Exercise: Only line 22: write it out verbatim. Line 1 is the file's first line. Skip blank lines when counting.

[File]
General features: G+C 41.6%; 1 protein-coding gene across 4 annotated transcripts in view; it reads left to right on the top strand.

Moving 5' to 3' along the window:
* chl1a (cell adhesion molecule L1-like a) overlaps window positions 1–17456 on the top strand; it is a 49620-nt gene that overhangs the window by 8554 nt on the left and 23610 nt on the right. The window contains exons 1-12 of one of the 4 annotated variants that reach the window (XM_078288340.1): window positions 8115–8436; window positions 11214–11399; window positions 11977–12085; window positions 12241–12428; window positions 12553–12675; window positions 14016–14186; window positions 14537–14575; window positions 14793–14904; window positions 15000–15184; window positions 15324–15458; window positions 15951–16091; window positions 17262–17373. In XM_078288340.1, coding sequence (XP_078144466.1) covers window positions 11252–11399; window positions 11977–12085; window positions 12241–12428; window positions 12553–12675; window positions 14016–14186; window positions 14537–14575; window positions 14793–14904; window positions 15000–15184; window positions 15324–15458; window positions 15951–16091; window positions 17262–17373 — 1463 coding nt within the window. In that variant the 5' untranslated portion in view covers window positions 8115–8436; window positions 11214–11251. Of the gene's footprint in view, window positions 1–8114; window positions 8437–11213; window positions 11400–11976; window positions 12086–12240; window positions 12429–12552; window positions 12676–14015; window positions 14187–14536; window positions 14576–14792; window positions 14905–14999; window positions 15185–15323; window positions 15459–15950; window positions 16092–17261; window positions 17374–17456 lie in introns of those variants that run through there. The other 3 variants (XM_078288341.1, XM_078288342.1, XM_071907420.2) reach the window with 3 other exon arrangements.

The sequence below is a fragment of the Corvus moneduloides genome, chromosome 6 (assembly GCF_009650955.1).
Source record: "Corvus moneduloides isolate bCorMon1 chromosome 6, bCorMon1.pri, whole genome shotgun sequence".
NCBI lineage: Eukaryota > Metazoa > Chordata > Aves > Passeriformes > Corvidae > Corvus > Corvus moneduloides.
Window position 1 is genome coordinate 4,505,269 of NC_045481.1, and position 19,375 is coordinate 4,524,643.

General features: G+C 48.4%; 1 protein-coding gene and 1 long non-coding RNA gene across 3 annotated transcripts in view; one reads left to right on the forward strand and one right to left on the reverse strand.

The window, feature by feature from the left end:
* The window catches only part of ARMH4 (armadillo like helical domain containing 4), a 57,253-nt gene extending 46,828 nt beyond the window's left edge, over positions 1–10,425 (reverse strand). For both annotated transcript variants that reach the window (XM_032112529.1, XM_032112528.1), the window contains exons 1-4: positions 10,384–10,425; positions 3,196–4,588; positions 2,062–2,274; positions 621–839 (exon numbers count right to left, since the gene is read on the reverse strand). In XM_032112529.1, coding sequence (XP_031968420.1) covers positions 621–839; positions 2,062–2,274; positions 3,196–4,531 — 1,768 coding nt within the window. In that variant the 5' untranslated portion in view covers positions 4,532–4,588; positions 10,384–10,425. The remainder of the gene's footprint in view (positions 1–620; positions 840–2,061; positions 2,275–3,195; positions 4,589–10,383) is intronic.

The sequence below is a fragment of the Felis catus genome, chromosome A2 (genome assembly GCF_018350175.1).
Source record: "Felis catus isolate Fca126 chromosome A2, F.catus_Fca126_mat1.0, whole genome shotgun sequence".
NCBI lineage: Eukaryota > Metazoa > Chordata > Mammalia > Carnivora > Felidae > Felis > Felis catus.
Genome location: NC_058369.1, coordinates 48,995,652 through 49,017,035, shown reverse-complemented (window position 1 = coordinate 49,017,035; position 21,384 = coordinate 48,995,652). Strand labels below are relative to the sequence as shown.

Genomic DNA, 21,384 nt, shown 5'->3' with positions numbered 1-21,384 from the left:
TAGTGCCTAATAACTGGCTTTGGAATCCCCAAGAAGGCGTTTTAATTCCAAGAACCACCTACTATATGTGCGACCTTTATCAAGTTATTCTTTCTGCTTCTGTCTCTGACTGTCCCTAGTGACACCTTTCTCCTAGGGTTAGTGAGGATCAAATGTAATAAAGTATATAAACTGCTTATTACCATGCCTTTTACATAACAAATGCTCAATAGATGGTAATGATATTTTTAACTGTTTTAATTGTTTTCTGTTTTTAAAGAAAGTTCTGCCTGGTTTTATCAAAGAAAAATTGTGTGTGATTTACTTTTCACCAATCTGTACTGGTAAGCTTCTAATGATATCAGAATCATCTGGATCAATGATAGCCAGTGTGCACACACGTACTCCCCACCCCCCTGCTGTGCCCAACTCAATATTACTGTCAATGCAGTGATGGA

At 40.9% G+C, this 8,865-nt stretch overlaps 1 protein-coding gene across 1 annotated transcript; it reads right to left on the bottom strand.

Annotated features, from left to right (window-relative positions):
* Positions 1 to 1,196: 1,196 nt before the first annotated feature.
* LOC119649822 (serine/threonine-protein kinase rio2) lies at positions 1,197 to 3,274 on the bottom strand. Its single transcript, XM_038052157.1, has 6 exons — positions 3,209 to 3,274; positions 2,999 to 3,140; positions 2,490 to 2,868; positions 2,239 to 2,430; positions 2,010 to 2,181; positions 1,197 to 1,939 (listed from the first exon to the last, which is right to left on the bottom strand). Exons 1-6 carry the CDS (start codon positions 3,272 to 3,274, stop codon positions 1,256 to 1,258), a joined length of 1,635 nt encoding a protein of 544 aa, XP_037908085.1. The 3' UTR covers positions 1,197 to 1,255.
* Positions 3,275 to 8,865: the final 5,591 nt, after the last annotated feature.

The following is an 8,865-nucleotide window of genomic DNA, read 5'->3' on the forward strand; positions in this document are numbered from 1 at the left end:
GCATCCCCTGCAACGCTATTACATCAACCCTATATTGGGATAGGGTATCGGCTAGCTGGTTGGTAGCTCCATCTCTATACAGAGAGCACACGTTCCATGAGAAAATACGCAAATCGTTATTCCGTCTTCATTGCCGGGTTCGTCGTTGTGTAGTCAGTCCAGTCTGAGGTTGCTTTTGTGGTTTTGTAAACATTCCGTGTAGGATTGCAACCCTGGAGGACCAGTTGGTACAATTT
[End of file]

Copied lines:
The following is an 8,865-nucleotide window of genomic DNA, read 5'->3' on the forward strand; positions in this document are numbered from 1 at the left end: